Amanda Figueras has worked for more than a decade on the frontline of journalism (El Mundo) and nowadays combines content creation with her work for interfaith and intercultural dialogue. She is a KAICIID 2020-2021 fellow and a former UNAOC fellow, a programme for which she was contracted as a local organizer in 2018. Amanda works as project manager at Foro Abraham (Spain), and she is an anti-Islamophobia activist. In 2018, Amanda published her book, Por qué el islam: mi vida como mujer, europea y musulmana (Why Islam: My Life as a Woman, European and Muslim).
Merilii Mykkänen has been a member of the Equality Commission of the CORE Forum (The National Forum for Cooperation of Religions in Finland) since 2021. She has been working for several years on equality-related issues in Finland. Currently, she is a grant-funded doctoral researcher at the University of Helsinki, Faculty of Law. Her dissertation examines discrimination and the actualization of religious freedom of Muslims and Jewish people in Finland. She also serves as the vice president of the Finnish Muslim Forum, a non-profit cooperative body and expert organization aiming to increase the communality and cohesion of Finland.
Dr Alioune Bah is linked to the research center in German and contemporary philosophy of the University of the Strasbourg (France). He teaches political philosophy in University of Conakry Guinea). He wrote ‘The philosophical and theological reception of Islam in Europe in the Moderne period’ (2014), ‘The Our Father and Fatiha: two texts, one prayer’ (2015), ‘For Guineans: history, democracy and development’ (2020), and many articles focused on promoting peace and harmony in societies with religious, cultural and ethnic differences. Dr Bah has a PhD in philosophy.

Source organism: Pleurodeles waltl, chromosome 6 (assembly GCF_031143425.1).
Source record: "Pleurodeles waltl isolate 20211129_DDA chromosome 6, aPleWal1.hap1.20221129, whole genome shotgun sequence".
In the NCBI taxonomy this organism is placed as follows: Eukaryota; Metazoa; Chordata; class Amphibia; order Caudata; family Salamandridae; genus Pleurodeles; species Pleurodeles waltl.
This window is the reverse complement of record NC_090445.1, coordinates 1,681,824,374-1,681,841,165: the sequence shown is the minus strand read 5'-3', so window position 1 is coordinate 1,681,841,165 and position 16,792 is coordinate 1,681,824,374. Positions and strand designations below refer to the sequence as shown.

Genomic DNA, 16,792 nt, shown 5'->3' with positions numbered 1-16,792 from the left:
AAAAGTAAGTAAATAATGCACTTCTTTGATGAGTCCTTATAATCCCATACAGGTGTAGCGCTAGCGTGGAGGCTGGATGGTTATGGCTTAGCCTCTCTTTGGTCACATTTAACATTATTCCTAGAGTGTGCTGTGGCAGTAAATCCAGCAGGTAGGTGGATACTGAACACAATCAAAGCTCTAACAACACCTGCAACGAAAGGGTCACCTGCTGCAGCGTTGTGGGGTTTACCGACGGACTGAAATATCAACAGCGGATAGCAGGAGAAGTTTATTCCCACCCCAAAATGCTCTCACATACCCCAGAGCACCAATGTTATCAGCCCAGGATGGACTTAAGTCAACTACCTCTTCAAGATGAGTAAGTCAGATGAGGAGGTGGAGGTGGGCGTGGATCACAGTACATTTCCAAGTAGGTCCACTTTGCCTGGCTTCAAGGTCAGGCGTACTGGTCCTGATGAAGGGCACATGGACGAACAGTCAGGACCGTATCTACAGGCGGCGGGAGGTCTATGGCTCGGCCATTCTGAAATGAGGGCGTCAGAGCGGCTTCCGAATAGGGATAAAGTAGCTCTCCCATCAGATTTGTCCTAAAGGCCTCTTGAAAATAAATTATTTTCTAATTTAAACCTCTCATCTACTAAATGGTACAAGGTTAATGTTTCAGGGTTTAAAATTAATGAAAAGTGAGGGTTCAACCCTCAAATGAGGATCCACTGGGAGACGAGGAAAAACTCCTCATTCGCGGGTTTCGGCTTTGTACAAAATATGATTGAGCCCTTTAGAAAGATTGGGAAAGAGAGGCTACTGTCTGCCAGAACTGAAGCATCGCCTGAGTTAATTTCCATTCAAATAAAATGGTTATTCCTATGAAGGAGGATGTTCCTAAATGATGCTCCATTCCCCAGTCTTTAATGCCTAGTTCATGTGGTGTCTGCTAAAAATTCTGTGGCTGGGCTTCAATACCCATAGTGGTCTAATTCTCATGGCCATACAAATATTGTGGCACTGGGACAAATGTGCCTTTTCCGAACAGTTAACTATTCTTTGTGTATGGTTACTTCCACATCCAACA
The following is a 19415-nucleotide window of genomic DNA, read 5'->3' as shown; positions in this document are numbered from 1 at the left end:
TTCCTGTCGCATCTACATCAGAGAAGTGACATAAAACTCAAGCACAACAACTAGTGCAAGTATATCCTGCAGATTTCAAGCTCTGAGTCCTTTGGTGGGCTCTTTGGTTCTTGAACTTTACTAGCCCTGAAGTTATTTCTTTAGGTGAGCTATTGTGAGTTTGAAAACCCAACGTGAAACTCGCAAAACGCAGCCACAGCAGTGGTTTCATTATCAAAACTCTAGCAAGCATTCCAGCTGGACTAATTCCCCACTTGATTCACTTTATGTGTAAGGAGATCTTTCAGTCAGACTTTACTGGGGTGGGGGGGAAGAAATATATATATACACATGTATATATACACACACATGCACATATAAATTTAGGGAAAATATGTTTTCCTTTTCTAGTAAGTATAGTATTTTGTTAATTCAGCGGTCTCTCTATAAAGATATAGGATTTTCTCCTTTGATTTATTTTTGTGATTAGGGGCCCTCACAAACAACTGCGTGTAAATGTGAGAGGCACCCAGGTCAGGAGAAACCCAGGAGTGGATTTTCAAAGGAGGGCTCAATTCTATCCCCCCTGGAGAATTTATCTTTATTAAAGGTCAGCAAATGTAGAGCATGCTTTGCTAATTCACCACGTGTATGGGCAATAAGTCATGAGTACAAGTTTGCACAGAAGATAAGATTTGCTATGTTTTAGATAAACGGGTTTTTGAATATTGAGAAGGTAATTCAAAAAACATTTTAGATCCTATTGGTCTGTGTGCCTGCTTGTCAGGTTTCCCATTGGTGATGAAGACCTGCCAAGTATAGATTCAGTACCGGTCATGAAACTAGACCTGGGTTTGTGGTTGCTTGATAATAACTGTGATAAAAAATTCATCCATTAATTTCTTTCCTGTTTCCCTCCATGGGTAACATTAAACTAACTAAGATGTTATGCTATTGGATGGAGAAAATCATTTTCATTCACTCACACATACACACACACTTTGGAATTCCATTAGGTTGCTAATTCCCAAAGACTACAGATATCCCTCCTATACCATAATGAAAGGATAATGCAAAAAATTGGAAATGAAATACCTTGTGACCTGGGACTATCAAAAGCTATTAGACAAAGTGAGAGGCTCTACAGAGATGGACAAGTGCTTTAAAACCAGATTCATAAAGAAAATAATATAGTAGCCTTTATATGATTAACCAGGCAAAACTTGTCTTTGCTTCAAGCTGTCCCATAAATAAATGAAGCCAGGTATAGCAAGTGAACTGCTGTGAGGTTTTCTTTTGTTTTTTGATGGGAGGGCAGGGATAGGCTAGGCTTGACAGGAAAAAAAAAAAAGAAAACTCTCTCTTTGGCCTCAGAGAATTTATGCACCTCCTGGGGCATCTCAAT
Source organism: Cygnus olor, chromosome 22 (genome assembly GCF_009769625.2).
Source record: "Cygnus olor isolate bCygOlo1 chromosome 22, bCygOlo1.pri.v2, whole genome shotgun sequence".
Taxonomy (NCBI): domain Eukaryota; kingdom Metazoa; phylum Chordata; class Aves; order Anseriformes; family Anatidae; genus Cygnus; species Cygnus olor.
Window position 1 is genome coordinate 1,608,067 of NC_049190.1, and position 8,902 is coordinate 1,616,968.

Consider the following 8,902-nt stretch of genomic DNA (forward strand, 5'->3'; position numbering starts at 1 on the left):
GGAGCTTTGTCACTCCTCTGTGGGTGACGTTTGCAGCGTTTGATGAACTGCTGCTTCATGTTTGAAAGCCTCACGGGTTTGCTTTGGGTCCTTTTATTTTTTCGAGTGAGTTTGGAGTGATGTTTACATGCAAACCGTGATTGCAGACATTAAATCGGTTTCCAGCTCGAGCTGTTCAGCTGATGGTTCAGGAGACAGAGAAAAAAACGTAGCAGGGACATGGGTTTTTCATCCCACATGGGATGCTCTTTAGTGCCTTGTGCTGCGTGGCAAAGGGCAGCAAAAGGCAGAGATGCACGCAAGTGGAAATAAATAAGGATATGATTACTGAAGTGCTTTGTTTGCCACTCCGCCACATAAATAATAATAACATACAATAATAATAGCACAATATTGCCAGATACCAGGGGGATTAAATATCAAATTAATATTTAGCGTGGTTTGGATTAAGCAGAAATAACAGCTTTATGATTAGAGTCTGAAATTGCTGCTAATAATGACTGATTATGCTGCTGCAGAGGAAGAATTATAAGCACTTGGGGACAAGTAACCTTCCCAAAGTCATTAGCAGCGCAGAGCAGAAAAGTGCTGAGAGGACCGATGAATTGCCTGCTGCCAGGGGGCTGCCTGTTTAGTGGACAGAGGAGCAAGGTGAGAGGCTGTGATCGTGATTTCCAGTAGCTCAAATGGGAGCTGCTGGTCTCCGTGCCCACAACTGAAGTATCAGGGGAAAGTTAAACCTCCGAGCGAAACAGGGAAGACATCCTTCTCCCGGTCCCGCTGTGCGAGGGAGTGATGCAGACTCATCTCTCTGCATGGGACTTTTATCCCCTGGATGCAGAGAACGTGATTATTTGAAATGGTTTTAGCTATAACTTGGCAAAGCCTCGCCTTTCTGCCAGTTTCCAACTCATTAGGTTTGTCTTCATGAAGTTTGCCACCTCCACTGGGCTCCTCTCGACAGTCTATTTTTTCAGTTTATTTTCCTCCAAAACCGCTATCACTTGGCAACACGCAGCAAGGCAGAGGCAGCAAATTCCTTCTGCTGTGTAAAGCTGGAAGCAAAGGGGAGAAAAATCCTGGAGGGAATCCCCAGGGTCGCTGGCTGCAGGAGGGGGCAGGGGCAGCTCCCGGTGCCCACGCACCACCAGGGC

Džemal Šibljaković is currently the head of the social department of the Islamic Religious Authority in Austria. After studying religious education (BA) as well as social work (MA), he worked as the first full time Muslim prison chaplain for over seven years. In addition, he has worked in various settings with young people and young adults (Men's Counseling Association, Association for the Prevention of Violence and Extremism - Turn), where he dealt specifically with toxic images of masculinity and anti-democratic attitudes.
Abidah Ashraf is Section Chief physician of Emergency Psychiatry and is studying for a diploma course in criminology at Copenhagen University. She has been teaching basic psychiatry to physiotherapists, nurses, medical students (in a clinical setting) for many years, and lately also to physicians and psychologists. In addition, she is creative head and teacher (at times teaching assistant) at IslamAkademiet (a virtual Islamic online learning platform). She is also an Islamic psychotherapist, providing services through her firm ‘Afiyah. She is a board member of two organizations in Denmark, “Tro I harmoni” and “Muslimernes Fællesråd (MFR).
Mabrouka Rayachi has worked for 20 years in Viennese schools as a teacher of Islam, and partly as a native Arabic language teacher. She graduated from the elite Bourguiba School in Tunis with a Master’s degree in English and German, and was then awarded a scholarship to study religious pedagogy in Vienna. She is currently working towards a PhD in Islamic religious education.
As a migrant, as a Muslim mother of three children born and raised in Austria, and as an educator, Mabrouka is constantly grappling with the problems of integrating children and young people of Muslim parents into the majority society of Austria. She feels it is important to convey to children and young people that there is no contradiction between being a Muslim and being an Austrian.